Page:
July 15, 2020
A Weird Recession

“In a normal recession, unemployment goes up, delinquencies go up, charge-offs go up, home prices go down,” Jamie Dimon said yesterday on JPMorgan Chase & Co.'s earnings call.

“None of that's true here.”

We are (obviously) experiencing a recession. But this recession is unlike any we’ve seen before.

“Savings are up, incomes are up, home prices are up,” Dimon continued. “You will see the effect of this recession; you're just not going to see it right away because of all the stimulus.”

JPMorgan’s data shows that 60% to 70% of unemployed people are making more money now than they made when they were working, thanks to the extra $600 in weekly unemployment benefits under the CARES Act that are set to expire at the end of the month.

In June, applications for auto loans reached a record high at JPMorgan, up more than 20% compared to June 2019.

Retail mortgage purchase applications were up, too.

Debit and credit card sales volumes were down, but not significantly so. They’ve been buoyed by a 50% increase in card-not-present transactions — presumably from online sales.

These trends have kept a lid on loan losses. While JPMorgan built its reserves by $8.9 billion, the deterioration in its credit metrics has been modest. In its consumer bank, in fact, credit metrics improved compared to the two preceding quarters.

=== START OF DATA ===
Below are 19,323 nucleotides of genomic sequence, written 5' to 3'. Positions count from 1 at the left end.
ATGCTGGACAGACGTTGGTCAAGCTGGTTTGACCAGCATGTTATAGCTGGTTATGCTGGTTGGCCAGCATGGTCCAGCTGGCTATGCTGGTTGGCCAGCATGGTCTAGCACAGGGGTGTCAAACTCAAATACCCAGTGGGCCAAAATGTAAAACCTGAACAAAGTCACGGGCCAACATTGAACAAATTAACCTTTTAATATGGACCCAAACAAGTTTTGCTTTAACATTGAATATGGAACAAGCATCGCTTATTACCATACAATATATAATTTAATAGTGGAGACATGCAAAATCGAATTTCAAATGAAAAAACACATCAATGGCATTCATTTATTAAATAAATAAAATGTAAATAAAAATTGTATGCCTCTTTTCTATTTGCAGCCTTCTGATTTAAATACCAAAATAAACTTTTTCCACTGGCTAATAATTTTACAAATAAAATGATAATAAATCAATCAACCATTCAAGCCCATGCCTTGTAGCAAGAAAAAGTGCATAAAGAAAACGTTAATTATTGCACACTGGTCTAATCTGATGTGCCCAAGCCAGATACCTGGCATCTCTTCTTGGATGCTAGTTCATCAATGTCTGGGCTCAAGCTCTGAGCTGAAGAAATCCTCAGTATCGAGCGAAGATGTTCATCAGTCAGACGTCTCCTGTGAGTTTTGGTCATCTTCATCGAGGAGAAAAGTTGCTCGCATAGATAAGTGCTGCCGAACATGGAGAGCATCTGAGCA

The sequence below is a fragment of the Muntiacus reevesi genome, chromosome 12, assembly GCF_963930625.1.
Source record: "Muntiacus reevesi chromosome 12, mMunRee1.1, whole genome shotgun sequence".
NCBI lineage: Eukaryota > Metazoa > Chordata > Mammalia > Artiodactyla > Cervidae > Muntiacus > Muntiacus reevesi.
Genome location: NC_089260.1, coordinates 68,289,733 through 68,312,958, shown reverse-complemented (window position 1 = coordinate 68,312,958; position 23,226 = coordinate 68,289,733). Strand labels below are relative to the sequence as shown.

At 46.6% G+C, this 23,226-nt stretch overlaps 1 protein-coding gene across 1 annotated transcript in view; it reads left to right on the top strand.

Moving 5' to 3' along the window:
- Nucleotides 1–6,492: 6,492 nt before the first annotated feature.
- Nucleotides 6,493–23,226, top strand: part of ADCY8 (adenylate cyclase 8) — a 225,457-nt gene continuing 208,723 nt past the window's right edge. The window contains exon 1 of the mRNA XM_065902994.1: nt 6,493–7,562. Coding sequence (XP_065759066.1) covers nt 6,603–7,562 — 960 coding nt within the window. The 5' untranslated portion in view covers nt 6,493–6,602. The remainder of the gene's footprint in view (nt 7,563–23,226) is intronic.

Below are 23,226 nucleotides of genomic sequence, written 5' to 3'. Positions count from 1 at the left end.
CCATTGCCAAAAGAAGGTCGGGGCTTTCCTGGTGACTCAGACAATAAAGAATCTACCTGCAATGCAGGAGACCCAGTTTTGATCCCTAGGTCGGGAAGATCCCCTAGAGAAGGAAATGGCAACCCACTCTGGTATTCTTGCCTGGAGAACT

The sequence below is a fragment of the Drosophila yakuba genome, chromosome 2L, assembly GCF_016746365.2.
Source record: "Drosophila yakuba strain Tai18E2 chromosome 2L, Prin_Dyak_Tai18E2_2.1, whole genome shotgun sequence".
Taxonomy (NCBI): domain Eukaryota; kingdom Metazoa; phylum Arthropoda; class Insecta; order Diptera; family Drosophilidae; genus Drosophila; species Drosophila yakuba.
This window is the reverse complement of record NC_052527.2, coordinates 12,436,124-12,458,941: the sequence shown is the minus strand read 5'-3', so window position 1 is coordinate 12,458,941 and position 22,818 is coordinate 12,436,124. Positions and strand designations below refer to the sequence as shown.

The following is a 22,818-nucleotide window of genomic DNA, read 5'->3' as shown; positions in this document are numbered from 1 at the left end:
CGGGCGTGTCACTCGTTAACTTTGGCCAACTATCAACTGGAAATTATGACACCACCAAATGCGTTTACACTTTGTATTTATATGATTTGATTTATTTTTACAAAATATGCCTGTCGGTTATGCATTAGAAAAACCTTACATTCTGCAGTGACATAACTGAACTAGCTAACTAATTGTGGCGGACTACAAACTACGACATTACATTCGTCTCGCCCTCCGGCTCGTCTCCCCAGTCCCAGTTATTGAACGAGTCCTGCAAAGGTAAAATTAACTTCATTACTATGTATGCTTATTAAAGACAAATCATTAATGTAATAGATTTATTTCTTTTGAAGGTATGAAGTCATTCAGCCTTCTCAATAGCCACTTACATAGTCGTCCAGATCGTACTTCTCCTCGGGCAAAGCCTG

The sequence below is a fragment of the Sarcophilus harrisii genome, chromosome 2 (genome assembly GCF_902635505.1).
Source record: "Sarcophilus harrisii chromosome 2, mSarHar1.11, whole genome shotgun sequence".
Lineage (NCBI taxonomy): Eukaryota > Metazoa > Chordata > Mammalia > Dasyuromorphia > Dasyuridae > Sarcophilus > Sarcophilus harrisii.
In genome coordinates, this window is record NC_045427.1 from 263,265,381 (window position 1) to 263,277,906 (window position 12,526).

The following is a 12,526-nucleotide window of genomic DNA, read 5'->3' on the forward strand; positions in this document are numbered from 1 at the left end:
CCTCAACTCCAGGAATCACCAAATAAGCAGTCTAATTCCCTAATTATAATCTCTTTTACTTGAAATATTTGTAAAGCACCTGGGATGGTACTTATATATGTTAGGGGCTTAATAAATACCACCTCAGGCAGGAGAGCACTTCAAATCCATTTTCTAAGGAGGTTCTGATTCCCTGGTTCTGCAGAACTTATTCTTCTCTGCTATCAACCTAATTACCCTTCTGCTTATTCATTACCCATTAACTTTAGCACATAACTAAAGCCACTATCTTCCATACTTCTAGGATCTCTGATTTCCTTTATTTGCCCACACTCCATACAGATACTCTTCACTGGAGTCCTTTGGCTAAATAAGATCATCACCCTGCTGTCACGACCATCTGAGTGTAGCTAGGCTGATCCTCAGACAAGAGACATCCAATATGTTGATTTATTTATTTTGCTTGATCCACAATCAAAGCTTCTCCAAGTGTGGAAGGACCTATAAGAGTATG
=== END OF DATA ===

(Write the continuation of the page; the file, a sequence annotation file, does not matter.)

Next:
But loan losses aren’t going away; they’re just delayed. They could release like a coiled spring once the stimulus ends.

This is buying time for banks to prepare for what lies ahead. However, the downside is that there is no transparency into when the tide will turn and how bad it will get.

People love to talk about the fear of uncertainty — as if there’s ever certainty about the future. But the difference now is that the range of outcomes is especially broad.

If an effective vaccine is approved by the end of the year, a business bonanza could ensue. If not, the economy could fall off a cliff — especially if federal stimulus ends.

It follows that all banks should prepare for the worst. Optimism is good from a leadership perspective, but realism needs to carry the day when it comes to financial management.

"Run your business knowing it might be sunny, it might be stormy, or in fact it might be a hurricane,” Dimon said years ago. “And be honest about how bad a hurricane might be."

John J. Maxfield / editor in chief of Bank Director
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